« Last post by Tim_Weiman on Yesterday at 11:54:32 PM »
I tend to care very little about the ins-and-outs of routings, and tend to see it from a mostly practical standpoint and less artistically, but I'm no architect so I'm sure I'm susceptible of being blind what I'm not educated enough to notice. Still, where I notice routings is in the final hole, and less so, with the first hole and the turn.
I am strangely passionate about final holes, and I see very few courses that I think do them very well. To me an interaction between the clubhouse and 18th green can give a hole a character rarely seen in causal golf. If I ever have Bandon money, I would want to build a course where the 18th green was tucked into a horseshoe-shaped clubhouse (with the building in play) overlooking the green so everyone could watch people play in. Most courses seem to leave a significant interlude between the course and the bar, or just dump people into the parking lot.
I wrote about one of my favorite first holes (#1 at Lions Muny), and the reason why I think it works is that the routing puts the first tee right in the middle of everything. That everyone at the course is watching you take a tee shot is a good way to make and easy shot feel hard, and turn a gentle handshake into a firm one (note that the middle and front tees are progressively father a way, so the pressure of being watch diminishes for less skilled players).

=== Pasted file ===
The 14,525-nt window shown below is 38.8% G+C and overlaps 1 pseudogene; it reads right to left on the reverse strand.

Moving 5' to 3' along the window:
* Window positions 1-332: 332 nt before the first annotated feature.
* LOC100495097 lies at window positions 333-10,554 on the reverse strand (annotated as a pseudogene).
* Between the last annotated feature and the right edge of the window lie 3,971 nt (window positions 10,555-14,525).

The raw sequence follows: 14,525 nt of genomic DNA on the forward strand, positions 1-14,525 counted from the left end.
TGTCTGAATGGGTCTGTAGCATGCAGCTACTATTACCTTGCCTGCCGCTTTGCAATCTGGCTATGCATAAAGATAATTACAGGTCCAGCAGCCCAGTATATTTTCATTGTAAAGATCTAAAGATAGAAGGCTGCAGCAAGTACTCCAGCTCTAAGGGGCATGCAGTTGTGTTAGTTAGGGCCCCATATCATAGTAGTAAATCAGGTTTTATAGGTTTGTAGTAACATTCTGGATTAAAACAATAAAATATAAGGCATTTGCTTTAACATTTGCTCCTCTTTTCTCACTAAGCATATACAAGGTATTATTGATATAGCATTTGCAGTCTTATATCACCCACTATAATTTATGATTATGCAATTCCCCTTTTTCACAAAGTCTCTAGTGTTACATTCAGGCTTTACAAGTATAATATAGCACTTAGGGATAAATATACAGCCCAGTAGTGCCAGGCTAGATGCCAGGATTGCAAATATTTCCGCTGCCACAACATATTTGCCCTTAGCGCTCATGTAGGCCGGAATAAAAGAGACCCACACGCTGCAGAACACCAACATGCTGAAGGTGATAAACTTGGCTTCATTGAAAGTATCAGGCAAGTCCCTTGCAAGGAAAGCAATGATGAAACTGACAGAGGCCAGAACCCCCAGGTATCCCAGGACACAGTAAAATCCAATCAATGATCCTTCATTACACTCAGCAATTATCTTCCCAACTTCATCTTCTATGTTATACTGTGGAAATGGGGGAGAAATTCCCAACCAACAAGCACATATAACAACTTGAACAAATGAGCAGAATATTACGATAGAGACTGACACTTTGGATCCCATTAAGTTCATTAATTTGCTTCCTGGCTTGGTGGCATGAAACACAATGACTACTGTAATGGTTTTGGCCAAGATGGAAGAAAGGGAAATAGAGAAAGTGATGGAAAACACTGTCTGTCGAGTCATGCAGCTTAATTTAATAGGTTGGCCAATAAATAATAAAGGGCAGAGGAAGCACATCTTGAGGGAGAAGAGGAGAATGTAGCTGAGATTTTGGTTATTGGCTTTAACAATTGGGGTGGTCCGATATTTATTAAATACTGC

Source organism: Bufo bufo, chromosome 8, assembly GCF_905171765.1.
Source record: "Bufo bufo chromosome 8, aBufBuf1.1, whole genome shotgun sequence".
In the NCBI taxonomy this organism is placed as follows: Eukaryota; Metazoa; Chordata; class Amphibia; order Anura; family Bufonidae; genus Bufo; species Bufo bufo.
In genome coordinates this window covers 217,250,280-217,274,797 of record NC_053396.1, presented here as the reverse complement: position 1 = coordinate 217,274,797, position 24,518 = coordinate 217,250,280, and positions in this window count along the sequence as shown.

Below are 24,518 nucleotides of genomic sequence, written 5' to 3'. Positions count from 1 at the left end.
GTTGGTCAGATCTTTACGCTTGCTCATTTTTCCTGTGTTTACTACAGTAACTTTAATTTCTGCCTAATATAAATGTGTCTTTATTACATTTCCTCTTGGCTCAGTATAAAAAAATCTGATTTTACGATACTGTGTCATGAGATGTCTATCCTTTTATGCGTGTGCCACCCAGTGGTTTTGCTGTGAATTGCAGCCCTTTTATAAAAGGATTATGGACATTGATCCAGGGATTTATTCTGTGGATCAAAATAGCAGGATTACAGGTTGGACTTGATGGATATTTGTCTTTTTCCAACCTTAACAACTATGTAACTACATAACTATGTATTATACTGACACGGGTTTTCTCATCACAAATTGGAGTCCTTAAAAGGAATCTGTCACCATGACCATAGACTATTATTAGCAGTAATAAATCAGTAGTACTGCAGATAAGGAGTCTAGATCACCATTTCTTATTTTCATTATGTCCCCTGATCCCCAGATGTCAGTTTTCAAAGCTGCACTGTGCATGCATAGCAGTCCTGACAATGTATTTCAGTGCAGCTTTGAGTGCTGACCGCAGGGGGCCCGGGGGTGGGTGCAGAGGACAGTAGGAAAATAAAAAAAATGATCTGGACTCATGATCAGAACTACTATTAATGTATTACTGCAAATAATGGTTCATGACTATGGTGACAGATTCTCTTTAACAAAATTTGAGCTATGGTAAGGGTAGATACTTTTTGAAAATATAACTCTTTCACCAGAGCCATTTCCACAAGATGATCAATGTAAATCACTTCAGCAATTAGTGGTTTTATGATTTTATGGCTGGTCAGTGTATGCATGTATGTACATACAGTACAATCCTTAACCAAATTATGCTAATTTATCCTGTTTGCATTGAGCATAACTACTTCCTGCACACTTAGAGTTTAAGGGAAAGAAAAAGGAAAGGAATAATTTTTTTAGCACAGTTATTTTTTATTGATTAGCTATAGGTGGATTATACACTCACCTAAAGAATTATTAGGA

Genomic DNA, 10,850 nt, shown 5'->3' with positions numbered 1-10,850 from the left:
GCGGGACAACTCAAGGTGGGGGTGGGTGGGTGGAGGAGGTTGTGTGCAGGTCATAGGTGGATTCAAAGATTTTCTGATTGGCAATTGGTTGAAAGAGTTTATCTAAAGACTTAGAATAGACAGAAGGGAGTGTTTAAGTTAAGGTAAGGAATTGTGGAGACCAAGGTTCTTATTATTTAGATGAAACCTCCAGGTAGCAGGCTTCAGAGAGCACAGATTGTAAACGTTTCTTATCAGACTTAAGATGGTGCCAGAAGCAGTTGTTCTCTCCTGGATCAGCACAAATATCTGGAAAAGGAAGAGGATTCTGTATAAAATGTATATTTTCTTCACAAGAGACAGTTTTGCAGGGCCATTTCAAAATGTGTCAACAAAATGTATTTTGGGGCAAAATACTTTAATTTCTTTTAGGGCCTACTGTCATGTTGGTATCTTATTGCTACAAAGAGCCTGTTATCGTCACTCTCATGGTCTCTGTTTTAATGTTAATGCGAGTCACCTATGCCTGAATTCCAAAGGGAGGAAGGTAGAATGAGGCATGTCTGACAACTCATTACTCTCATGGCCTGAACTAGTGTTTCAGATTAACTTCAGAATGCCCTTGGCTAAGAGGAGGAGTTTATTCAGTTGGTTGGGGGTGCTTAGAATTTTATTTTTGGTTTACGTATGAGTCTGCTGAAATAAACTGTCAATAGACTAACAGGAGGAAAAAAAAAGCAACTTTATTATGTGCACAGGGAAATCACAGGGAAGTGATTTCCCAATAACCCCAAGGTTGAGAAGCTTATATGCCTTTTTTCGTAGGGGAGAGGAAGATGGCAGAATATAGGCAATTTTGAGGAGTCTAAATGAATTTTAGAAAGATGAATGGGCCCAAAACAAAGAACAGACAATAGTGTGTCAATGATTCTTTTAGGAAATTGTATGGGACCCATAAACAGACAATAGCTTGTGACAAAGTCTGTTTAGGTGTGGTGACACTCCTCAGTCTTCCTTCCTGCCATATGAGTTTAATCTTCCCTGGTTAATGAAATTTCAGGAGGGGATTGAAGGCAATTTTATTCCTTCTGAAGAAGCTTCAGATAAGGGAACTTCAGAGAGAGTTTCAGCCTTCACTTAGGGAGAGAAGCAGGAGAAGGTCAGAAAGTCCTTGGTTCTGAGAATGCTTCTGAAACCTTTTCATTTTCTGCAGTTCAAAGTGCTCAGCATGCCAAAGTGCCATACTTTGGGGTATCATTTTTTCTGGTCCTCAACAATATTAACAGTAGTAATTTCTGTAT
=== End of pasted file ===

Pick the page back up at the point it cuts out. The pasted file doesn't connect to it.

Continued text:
Returning nines is practical, but, again, I think a routing that ignores that has room for giving a course a unique personality. Anyone who knows me knows I'm a nut for a halfway house, again because I see a halfway house as rare opportunity to impart the tone/brand of a course through its architecture, and without that halfway house, you can only do that with the clubhouse.
The last thing I would add is that pace of play can be significantly impacted by routing. Looking at the subject through, I guess it should be called "gate theory" of pace, it'd be interesting to try to use the routing to add/remove "gates" depending on the current pace issues. I think it would be interesting experiment, but I don't think most people take that stuff seriously.
If you have a passion for finishing holes I think you would enjoy the 18th at Stonewall. The approach plays downhill with the old stone farmhouse to the left very close to the green. Absolutely beautiful scene providing a fun final shot.
If I lived near Philadelphia, Stonewall is definitely a club I would want to join.